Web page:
When 39-year-old Basilica left Mannar, Sri Lanka, for India in 1990, she didn’t know how her life would turn out. Thirty-one years later, she is overseeing the cooking of authentic Sri Lankan cuisine at a small cloud kitchen called Yalpanam by Serendip.
The food is cooked by Sri Lankan refugee women in a pop-up cloud kitchen in the city, which is run by the social enterprise Serendip Boutique, founded by filmmaker and social activist Poongkothai Chandrahasan, to empower vulnerable women.
In a chat with DT Next, Basilica and Poongkothai talk about the specialty of Sri Lankan cuisine, the style of cooking, and the cloud kitchen.
“We use coconut oil and coconut milk in most of our dishes. The preparation and ingredients of the dishes vary according to the regions in Sri Lanka — there are small differences in cooking styles in the Sinhala provinces and Tamil provinces and there are different specialties in each province,” Basilica starts the conversation.
She adds that in many of the households in her province (Mannar), the breakfast would be pazhaya soru with some side dish. “Red rice puttu and idiyappam are also regular breakfast dishes. We make pol sambol — a dish made from coconut, as an accompaniment with string hoppers and puttu. Lunch mostly comprises fish curry, vegetables and rice. When we buy fish, we make three types of dishes with it — fish sothi, kuzhambu and fry. Fish sothi is a mildly spiced fish curry where fish is cooked in a coconut milk-based gravy. For dinner, we either opt for meals or rotis. One of the traditional dinner dishes is coconut roti (pol roti) — this is made with maida and coconut. This coconut flavoured flatbread can be eaten with seeni sambol. It is a caramalised onion chutney,” reminisces Basilica.
Like many other cooking styles, Sri Lankan cooking is labour intensive. “We always use freshly made spices for cooking. Fennel seeds are an important spice in Sri Lankan preparation. One of the most famous dishes of the Sri Lankan Tamil province of Yalpanam (Jaffna) is Jaffna kool. It is a combination of seafood and tastes like a spicy seafood soup.”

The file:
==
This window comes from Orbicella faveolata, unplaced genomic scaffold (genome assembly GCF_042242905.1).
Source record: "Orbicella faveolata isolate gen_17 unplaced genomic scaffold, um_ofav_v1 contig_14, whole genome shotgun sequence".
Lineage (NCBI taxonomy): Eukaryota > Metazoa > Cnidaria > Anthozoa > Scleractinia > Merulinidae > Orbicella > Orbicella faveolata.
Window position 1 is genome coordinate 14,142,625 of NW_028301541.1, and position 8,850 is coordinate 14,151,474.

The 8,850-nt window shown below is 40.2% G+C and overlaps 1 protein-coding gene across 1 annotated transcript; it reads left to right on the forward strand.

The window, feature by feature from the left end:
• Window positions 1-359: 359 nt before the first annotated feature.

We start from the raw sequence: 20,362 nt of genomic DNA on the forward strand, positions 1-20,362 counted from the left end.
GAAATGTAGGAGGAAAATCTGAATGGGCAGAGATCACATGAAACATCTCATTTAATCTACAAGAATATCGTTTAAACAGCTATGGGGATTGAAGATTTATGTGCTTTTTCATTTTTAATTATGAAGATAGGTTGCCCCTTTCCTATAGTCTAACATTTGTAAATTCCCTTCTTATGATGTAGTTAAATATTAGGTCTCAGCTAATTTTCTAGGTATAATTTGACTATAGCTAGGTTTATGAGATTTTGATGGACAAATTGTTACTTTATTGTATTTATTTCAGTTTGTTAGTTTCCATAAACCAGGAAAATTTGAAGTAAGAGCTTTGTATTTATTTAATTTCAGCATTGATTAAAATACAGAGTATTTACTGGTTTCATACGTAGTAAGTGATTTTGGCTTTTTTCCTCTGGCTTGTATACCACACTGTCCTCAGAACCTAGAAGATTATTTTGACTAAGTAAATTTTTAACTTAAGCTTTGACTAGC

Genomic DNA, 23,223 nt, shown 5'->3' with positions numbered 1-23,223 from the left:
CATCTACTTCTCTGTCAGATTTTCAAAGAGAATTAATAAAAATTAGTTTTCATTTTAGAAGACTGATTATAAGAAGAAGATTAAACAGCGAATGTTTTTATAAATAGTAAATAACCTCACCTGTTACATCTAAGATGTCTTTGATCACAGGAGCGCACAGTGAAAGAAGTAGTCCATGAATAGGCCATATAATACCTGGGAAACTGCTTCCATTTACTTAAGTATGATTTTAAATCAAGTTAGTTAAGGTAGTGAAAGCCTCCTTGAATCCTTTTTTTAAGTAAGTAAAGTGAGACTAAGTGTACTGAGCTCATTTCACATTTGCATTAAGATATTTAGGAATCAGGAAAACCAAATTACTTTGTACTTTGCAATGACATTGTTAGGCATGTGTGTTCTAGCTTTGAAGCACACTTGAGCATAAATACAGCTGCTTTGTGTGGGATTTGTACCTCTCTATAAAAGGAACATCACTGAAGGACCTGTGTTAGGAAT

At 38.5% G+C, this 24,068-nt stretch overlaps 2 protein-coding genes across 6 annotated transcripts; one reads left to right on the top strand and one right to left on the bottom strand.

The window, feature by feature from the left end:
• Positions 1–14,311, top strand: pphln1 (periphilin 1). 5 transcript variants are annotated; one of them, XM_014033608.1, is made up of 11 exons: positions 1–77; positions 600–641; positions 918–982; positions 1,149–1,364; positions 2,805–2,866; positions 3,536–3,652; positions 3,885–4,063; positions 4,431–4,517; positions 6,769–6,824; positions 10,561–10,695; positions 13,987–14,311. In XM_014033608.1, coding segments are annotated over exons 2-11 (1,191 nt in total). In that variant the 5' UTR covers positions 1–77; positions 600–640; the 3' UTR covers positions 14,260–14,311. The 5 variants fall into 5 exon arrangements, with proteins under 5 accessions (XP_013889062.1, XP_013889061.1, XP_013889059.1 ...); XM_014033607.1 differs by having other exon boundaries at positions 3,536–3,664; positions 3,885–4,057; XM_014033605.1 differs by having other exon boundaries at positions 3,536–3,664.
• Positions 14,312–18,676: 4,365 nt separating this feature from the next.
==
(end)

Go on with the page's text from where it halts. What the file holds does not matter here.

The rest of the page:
When it came to a discussion on desserts, Poongkothai reminisces, “We have a popular sweet called laveria. It is rice flour string hoppers with coconut pani or treacle and desiccated coconut spiced with cinnamon stuffing. A popular Sinhalese dessert is watalappan which is like a coconut custard. Sri Lankans also make milk toffees which is a huge favourite among children.”
Talking about the inception of the cloud kitchen Yalpanam by Serendip, the filmmaker tells us, “Due to the pandemic, many Tamil refugee women and their husbands lost their livelihood. When we discussed how to raise money, the idea of a cloud kitchen popped up. So far, we have done two set menus on weekends. We are taking orders for October 30 and 31.”
For the next pop-up kitchen, the team has already curated a set menu. Two vegetarian set menus include dishes like sigappu arisi idiyappam, parippu kiri hodhi (coconut milk stew cooked with lentils), pol sambol, makaral pirattal (string beans dry curry), bonchi ala kadalai pirattal (beans, potato and chickpeas dry curry), sigappu arisi kuzha puttu, and payatham paniyaram (made of moong dal, coconut, jaggery and spices).
Orders can be placed on 98400 56530.